JSE-listed petrochemicals giant Sasol has no plans to sell its 410-strong chain of retail fuel stations in South Africa and is not in talks on such a deal with the state-owned Central Energy Fund (CEF).
This was confirmed by both Sasol and CEF on Tuesday, following media reports that they were in talks about the possible sale. It comes as Sasol is looking to sell some assets in the face of the Covid-19 financial fallout, which has seen global oil prices plummet.
“Sasol is not divesting its downstream fuel retail business as part of its ongoing asset disposal process,” the group said in a statement.
“While Sasol is in the process of reviewing opportunities in this regard, it is important to note that we remain committed to our strategy, which includes growing our fuel retail presence in South Africa,” Sasol CFO Paul Victor noted.
“Although we are regularly approached by interested parties to acquire or partner with us in the retail network space, we are not in discussions with any such parties to divest or partner in our downstream fuel retail business. While recent events have created significant short-term challenges, we are confident our business is fundamentally robust and we have a clear pathway to resume value creation,” Victor added.
The CEF meanwhile issued a harsher statement, describing reports on it being in talks with Sasol about buying its fuel retail business as “malicious” and “bordering on sensational”.
“At the recent portfolio committee meeting for Mineral Resources and Energy, the chairperson of CEF, Dr Monde Mnyande, informed the committee that the group would be embarking on a campaign to drive both domestic and foreign direct investments in the energy value chain, geared to reignite the South African economy and create much-needed job opportunities,” it noted.
“Part of this campaign will be to take advantage of all available energy assets that are up for sale in the marketplace and are in need of strategic partnerships….” He further cited Sasol’s available assets, which are by now a public knowledge, and are up for sale as an example, which CEF group would consider in line with its investment strategy.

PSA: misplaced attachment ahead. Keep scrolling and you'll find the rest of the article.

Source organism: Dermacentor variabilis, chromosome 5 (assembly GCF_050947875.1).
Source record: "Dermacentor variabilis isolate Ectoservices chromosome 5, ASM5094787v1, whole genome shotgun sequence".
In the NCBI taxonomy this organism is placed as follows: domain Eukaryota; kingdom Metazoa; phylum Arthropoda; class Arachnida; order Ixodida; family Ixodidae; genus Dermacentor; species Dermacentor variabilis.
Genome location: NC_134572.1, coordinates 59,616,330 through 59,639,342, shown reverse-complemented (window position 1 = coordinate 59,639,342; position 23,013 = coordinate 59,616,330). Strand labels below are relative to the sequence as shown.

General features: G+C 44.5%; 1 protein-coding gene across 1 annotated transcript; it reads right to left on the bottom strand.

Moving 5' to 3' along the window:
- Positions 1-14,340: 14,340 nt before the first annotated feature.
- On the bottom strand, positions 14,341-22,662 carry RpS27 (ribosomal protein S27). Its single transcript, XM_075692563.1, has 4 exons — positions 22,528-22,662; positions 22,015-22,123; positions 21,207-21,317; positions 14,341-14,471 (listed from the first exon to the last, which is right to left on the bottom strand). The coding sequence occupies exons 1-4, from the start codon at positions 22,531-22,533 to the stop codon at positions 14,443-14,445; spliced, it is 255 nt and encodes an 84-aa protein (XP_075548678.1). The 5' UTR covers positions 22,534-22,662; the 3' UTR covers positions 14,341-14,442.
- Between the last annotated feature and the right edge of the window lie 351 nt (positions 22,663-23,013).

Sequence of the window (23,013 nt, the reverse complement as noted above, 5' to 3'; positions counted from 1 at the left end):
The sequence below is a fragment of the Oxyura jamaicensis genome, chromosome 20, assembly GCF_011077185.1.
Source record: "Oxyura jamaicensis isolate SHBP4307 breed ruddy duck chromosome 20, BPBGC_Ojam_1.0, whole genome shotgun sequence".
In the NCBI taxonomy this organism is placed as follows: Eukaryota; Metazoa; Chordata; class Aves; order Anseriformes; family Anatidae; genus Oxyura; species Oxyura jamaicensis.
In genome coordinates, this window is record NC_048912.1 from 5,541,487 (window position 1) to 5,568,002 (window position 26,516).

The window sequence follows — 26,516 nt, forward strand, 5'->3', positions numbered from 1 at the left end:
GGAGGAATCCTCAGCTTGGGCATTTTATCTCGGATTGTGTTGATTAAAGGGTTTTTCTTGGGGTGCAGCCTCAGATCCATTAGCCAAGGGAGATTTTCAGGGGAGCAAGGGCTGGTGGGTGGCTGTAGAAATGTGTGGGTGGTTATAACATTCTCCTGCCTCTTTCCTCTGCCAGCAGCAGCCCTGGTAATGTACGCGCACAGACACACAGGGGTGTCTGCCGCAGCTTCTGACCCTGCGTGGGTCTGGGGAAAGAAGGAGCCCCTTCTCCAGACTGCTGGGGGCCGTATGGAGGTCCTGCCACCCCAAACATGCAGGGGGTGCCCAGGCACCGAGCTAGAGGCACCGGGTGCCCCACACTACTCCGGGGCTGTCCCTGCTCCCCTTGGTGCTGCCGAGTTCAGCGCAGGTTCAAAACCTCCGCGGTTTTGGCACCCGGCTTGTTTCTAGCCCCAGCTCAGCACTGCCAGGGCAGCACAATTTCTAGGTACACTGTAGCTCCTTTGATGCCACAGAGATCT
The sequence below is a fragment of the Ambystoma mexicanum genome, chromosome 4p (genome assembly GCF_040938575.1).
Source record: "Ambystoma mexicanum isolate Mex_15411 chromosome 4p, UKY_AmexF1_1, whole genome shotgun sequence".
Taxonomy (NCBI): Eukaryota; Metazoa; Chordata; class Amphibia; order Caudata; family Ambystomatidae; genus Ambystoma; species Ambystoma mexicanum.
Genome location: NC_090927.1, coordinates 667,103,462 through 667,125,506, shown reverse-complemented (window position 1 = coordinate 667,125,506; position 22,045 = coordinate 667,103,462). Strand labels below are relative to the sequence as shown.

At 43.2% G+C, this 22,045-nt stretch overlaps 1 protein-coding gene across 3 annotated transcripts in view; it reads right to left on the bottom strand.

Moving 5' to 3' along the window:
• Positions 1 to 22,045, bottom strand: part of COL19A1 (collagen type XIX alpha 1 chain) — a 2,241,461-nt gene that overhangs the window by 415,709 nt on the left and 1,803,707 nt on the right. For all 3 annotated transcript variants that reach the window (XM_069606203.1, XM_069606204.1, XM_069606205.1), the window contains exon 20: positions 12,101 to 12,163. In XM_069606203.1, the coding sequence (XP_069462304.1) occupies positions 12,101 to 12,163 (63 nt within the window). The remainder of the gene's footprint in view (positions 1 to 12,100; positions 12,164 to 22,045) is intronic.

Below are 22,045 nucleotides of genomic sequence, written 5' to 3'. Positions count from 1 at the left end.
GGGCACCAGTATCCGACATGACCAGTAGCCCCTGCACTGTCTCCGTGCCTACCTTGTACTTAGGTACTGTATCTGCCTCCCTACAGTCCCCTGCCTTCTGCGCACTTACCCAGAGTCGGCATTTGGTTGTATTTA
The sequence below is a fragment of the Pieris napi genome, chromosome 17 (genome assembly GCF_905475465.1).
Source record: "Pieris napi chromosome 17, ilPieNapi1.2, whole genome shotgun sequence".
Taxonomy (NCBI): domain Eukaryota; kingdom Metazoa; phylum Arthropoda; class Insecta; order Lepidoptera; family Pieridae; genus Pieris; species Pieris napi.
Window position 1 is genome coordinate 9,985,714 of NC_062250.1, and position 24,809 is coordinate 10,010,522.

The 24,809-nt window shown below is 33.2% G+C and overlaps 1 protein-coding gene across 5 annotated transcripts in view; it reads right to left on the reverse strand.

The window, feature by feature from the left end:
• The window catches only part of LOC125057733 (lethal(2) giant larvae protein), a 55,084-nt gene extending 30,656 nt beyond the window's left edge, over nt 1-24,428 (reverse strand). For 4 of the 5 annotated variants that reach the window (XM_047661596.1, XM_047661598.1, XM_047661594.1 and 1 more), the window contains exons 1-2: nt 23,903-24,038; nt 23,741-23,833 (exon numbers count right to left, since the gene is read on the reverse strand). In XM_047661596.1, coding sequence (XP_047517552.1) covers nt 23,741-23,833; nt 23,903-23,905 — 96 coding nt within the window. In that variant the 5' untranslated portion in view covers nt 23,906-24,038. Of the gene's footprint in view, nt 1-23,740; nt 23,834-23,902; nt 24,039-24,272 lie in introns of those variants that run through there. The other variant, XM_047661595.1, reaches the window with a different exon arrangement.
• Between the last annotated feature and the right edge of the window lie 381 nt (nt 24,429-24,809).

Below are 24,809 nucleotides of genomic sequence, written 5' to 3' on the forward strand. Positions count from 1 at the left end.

“At no stage, did the CEF Board nor its chairperson Dr Mnyande publicly announce that it is negotiating with Sasol to buy its petrol stations,” the CEF said.
According to Sasol, its energy business in South Africa has a strong brand of 410 retail convenience centres, which account for 11% of the regulated retail market.
“Here, our focus remains on improving margins by looking for higher value markets for our existing production of fuels. This means both organic retail growth, by increasing our retail site development and conversion of sites to the Sasol brand, and possible small-scale acquisitions,” said Victor.
Sasol also reiterated in its statement the group’s announcement on March 12, regarding actions aimed at addressing “the challenges created by the impact of Covid-19” and the decline in oil and chemical prices.
“A package of measures has been developed that is intended to reposition the company over the following 24 months. One of these measures will be our existing asset disposal programme. Any divestment or similar activity will be executed in line with balance sheet, shareholder value and strategic objectives in mind and builds on the comprehensive asset review process which commenced in November 2017,” the group said.